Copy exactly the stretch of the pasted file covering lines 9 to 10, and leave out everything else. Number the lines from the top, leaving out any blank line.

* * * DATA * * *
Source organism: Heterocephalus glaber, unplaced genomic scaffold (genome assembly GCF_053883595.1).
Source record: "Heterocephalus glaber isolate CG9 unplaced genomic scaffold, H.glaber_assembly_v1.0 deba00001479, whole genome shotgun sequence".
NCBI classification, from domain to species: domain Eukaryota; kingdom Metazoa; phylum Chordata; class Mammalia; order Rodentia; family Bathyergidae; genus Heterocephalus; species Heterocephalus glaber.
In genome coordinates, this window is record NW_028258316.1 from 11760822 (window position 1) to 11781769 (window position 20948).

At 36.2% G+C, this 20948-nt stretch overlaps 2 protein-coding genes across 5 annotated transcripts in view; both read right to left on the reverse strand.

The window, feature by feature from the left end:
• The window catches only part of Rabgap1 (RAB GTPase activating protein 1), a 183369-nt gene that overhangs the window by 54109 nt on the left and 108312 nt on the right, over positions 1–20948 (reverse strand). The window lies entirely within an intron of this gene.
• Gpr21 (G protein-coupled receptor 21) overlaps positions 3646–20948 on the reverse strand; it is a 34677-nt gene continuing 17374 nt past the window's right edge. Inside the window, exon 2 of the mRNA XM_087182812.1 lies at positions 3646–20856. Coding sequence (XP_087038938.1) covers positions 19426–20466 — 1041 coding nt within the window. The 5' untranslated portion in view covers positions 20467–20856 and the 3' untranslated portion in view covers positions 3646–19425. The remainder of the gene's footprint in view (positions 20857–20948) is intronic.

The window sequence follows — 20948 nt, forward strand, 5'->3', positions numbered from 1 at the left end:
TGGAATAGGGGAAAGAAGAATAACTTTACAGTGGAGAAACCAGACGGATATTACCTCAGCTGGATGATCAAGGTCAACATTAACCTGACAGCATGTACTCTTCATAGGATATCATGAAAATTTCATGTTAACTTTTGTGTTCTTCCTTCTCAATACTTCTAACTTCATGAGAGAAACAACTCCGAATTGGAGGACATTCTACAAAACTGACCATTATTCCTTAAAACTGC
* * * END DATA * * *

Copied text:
The window sequence follows — 20948 nt, forward strand, 5'->3', positions numbered from 1 at the left end:
TGGAATAGGGGAAAGAAGAATAACTTTACAGTGGAGAAACCAGACGGATATTACCTCAGCTGGATGATCAAGGTCAACATTAACCTGACAGCATGTACTCTTCATAGGATATCATGAAAATTTCATGTTAACTTTTGTGTTCTTCCTTCTCAATACTTCTAACTTCATGAGAGAAACAACTCCGAATTGGAGGACATTCTACAAAACTGACCATTATTCCTTAAAACTGC